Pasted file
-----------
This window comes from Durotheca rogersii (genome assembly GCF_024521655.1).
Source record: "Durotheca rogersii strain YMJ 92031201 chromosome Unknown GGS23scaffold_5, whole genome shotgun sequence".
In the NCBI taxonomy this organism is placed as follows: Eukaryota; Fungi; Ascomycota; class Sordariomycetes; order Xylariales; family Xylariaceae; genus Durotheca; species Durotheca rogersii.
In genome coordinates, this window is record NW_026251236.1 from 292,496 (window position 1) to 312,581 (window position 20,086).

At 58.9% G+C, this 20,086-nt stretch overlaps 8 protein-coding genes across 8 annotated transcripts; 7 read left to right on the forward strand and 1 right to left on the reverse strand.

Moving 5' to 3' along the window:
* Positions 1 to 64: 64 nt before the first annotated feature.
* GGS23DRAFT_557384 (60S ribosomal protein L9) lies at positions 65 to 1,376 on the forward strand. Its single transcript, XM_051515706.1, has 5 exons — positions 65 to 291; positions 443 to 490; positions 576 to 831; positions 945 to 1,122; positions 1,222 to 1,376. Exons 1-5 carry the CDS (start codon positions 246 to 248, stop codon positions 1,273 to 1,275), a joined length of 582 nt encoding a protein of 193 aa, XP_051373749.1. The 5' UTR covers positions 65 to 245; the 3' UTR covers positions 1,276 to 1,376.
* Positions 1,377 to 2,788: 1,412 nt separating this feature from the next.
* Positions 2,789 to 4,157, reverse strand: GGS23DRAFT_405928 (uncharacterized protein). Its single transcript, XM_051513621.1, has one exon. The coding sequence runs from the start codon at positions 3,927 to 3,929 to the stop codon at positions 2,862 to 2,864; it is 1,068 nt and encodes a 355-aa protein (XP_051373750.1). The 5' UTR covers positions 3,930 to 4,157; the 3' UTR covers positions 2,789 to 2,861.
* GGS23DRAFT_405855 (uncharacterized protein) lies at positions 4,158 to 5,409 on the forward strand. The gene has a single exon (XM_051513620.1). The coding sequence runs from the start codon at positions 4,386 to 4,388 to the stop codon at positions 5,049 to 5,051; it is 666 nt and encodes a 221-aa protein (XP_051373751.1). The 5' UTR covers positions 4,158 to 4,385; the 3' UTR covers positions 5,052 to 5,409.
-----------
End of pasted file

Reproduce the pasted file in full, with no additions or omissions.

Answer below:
This window comes from Durotheca rogersii (genome assembly GCF_024521655.1).
Source record: "Durotheca rogersii strain YMJ 92031201 chromosome Unknown GGS23scaffold_5, whole genome shotgun sequence".
In the NCBI taxonomy this organism is placed as follows: Eukaryota; Fungi; Ascomycota; class Sordariomycetes; order Xylariales; family Xylariaceae; genus Durotheca; species Durotheca rogersii.
In genome coordinates, this window is record NW_026251236.1 from 292,496 (window position 1) to 312,581 (window position 20,086).

At 58.9% G+C, this 20,086-nt stretch overlaps 8 protein-coding genes across 8 annotated transcripts; 7 read left to right on the forward strand and 1 right to left on the reverse strand.

Moving 5' to 3' along the window:
* Positions 1 to 64: 64 nt before the first annotated feature.
* GGS23DRAFT_557384 (60S ribosomal protein L9) lies at positions 65 to 1,376 on the forward strand. Its single transcript, XM_051515706.1, has 5 exons — positions 65 to 291; positions 443 to 490; positions 576 to 831; positions 945 to 1,122; positions 1,222 to 1,376. Exons 1-5 carry the CDS (start codon positions 246 to 248, stop codon positions 1,273 to 1,275), a joined length of 582 nt encoding a protein of 193 aa, XP_051373749.1. The 5' UTR covers positions 65 to 245; the 3' UTR covers positions 1,276 to 1,376.
* Positions 1,377 to 2,788: 1,412 nt separating this feature from the next.
* Positions 2,789 to 4,157, reverse strand: GGS23DRAFT_405928 (uncharacterized protein). Its single transcript, XM_051513621.1, has one exon. The coding sequence runs from the start codon at positions 3,927 to 3,929 to the stop codon at positions 2,862 to 2,864; it is 1,068 nt and encodes a 355-aa protein (XP_051373750.1). The 5' UTR covers positions 3,930 to 4,157; the 3' UTR covers positions 2,789 to 2,861.
* GGS23DRAFT_405855 (uncharacterized protein) lies at positions 4,158 to 5,409 on the forward strand. The gene has a single exon (XM_051513620.1). The coding sequence runs from the start codon at positions 4,386 to 4,388 to the stop codon at positions 5,049 to 5,051; it is 666 nt and encodes a 221-aa protein (XP_051373751.1). The 5' UTR covers positions 4,158 to 4,385; the 3' UTR covers positions 5,052 to 5,409.